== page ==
This excerpt comes from David Brion Davis’ Inhuman Bondage: The Rise and Fall of Slavery in the New World:
“For example, David Hume, Britain’s most respected philosopher in the twentieth century, wrote in 1748:
“I am apt to suspect the Negroes, and in general all other species of men, to be naturally inferior to the whites. There never was any civilized nation of any other complection (sic) than white … Such a uniform and constant difference could not happen, in so many countries and ages, if nature had not made an original distinction between these breeds of men (from “Essays: Moral, Political, and Literary”)
And here is Voltaire, writing in 1756:
“Their round eyes, their flat nose, their lips which are always dark, their differently shaped ears, the wool on their head, the measure even of their intelligence establishes between them and other species of men prodigious differences (from “Essai sur les moeurs“).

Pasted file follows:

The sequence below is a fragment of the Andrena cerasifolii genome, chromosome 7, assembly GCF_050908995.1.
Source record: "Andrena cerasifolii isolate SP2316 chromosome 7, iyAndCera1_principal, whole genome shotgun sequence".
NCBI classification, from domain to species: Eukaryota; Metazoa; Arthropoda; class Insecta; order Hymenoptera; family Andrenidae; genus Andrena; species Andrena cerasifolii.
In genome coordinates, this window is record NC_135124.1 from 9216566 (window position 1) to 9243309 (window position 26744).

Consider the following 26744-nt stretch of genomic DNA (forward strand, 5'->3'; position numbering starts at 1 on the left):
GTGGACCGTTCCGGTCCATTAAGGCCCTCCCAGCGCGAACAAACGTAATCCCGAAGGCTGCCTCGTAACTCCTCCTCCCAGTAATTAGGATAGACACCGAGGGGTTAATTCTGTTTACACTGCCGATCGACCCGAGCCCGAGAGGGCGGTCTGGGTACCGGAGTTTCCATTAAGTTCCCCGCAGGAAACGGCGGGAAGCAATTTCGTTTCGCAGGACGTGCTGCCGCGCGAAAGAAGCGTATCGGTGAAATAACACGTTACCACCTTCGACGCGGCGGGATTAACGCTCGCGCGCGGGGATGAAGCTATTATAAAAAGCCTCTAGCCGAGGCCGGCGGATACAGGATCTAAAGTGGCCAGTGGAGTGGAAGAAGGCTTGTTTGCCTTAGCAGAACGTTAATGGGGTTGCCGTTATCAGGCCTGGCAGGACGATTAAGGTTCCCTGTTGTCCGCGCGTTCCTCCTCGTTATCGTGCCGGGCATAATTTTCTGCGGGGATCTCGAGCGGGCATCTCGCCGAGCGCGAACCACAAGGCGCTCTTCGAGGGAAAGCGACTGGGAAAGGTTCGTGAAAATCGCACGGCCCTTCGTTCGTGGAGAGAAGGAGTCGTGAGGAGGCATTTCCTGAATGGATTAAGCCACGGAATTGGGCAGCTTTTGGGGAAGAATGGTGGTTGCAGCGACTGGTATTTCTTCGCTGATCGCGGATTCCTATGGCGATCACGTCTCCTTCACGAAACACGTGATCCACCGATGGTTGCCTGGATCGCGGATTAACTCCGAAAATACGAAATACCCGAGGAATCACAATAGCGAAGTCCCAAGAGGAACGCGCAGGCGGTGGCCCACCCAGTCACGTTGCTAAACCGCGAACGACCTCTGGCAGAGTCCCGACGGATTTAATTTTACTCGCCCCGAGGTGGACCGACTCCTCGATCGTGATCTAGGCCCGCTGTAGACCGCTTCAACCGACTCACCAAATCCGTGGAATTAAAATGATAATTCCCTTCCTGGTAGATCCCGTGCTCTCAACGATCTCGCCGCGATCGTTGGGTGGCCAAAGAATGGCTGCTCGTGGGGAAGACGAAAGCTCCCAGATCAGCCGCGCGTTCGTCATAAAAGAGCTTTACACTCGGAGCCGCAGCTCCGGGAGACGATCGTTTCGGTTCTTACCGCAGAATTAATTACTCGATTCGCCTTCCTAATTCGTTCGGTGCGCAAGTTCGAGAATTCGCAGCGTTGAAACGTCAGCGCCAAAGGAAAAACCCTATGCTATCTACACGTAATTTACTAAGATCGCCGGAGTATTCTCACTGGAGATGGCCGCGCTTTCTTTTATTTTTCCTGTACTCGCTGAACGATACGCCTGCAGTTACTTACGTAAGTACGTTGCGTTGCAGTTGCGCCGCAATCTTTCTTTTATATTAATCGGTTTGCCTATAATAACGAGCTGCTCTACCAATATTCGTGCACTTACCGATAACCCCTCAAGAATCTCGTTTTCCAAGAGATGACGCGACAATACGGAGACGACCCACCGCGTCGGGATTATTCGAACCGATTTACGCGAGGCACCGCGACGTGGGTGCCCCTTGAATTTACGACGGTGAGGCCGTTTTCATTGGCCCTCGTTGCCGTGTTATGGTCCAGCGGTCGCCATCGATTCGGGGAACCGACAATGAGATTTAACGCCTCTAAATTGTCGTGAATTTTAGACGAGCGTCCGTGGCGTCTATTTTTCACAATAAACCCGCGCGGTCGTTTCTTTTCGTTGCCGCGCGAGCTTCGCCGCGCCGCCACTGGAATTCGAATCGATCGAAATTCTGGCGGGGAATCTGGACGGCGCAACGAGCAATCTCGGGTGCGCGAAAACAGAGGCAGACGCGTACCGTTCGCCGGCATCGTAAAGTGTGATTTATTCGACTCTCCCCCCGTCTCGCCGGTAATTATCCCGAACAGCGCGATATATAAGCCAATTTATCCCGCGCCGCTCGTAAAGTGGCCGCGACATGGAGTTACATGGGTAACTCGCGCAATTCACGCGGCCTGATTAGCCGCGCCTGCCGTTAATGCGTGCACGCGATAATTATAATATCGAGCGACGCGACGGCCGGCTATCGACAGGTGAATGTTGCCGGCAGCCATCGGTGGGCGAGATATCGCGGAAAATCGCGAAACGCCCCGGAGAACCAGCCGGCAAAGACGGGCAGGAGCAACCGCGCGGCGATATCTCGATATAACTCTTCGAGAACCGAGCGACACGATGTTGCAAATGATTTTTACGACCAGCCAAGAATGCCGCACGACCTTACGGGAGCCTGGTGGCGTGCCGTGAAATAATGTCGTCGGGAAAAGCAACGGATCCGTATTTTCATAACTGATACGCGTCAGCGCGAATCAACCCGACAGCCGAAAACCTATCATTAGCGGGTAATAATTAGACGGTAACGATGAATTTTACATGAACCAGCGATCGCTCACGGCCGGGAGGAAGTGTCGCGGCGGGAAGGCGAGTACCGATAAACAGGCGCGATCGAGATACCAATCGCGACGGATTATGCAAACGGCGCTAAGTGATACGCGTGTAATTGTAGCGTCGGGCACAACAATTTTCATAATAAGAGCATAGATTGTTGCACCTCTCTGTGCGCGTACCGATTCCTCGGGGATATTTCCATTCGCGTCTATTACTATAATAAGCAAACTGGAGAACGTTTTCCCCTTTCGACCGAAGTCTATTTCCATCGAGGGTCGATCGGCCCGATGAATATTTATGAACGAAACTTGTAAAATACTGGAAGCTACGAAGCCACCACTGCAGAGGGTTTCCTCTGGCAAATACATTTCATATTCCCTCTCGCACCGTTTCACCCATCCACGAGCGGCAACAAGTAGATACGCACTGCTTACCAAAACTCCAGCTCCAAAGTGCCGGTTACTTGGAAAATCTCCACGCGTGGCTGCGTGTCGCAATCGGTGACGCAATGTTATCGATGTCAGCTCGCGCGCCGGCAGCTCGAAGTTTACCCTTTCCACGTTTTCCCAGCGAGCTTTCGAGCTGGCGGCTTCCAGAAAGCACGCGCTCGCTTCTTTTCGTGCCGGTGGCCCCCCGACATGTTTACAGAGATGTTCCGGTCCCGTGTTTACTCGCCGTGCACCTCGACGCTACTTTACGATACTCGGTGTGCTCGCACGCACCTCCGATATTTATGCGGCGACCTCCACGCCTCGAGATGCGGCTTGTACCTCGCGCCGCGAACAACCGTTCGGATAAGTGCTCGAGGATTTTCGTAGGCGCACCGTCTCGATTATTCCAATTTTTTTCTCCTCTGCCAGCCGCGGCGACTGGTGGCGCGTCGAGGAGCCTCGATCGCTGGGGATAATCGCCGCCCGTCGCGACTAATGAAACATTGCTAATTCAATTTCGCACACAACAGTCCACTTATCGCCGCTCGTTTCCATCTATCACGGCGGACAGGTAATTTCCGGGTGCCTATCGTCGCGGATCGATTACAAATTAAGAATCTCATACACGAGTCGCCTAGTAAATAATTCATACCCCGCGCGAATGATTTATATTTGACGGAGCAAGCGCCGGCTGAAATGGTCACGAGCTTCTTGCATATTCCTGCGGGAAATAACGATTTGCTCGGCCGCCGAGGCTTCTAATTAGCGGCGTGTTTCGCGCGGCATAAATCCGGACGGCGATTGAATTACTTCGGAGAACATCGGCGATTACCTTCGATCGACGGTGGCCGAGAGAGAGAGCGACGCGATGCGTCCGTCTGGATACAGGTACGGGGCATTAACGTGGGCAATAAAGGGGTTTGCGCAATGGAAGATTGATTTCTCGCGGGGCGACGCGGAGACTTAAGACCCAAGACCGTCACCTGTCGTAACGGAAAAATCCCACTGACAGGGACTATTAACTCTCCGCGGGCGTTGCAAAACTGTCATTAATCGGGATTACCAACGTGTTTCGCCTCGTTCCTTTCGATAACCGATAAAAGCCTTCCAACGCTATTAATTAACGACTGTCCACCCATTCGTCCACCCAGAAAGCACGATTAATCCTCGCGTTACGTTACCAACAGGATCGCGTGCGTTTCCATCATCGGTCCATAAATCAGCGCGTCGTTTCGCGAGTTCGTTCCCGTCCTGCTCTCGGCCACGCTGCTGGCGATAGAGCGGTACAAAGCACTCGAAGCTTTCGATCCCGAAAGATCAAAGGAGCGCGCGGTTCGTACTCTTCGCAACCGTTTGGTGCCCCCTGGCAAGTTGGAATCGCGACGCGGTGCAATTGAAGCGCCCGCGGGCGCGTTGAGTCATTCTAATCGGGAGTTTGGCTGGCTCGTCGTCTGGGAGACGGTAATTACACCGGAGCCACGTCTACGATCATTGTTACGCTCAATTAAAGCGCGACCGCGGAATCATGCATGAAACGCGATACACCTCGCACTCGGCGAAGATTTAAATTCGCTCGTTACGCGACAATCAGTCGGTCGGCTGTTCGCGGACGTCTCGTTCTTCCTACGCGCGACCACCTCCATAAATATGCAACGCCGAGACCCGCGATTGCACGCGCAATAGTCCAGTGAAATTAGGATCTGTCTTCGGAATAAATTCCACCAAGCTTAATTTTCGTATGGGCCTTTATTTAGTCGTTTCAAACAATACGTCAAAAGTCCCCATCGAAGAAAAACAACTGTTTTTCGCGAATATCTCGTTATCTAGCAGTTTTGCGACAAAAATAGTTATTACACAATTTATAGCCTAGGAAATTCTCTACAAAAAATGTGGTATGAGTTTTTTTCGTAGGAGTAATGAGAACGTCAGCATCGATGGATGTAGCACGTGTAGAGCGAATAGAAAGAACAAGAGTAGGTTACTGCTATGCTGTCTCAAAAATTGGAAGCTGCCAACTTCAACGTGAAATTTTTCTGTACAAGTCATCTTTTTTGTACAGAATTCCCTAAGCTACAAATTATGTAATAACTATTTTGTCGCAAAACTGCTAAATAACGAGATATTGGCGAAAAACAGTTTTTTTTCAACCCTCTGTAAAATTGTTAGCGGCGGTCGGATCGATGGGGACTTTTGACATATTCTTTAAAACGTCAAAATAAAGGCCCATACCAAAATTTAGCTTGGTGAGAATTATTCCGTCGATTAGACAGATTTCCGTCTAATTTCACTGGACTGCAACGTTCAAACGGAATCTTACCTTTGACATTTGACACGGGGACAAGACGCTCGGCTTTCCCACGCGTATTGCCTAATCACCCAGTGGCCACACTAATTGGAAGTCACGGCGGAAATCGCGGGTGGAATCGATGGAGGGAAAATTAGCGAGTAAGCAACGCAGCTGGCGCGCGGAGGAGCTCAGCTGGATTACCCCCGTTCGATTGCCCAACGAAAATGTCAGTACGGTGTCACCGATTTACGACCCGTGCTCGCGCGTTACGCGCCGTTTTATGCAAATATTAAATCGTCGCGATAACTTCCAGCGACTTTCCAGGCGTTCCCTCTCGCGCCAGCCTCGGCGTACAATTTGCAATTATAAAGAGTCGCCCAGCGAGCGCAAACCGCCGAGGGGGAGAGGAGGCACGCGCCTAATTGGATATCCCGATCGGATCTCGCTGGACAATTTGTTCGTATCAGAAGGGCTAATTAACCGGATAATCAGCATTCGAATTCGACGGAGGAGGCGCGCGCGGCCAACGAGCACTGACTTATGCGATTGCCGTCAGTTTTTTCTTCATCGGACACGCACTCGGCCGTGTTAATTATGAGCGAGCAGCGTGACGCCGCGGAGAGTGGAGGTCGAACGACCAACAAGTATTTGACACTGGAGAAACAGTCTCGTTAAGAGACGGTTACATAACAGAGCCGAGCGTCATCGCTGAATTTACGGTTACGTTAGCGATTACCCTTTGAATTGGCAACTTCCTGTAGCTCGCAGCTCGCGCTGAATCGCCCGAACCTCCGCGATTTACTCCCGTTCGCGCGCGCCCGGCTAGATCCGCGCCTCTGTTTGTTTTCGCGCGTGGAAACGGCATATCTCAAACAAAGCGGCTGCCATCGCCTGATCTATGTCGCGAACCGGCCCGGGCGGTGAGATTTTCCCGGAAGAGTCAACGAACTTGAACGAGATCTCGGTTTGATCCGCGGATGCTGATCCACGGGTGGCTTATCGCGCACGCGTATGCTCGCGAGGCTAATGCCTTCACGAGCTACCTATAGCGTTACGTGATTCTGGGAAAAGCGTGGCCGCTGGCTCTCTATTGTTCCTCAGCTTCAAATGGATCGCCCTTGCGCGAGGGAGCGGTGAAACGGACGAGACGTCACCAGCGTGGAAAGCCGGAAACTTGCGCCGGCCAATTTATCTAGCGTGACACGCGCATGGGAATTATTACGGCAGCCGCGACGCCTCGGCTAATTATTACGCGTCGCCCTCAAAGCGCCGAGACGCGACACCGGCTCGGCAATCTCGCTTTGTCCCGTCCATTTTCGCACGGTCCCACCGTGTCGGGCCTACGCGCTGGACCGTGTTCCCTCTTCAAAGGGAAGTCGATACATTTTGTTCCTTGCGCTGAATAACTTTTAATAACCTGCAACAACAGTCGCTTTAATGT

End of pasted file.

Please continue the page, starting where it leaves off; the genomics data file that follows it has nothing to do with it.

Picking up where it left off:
And Immanuel Kant, writing in 1764:
“The Negroes of Africa have received from nature no intelligence that rises above the foolish. The difference between the two races is thus a substantial one: it appears to be just as great in respect to the faculties of the mind as in color …. Hike invites anyone to quote a single example of a Negro who has exhibited talents (from “Observations on the Feeling of the Beautiful and the Sublime”).
The relationship between the negro and the Enlightenment is complex: on the one hand, the doctrine of liberty and equality and universal human rights was extremely corrosive of racial hierarchies, as manifested in the French Revolution; on the other hand, scientific positivism or measuring things in pursuit of knowledge reinforced and elaborated racial hierarchies, as in Blumenbach’s racial taxonomy.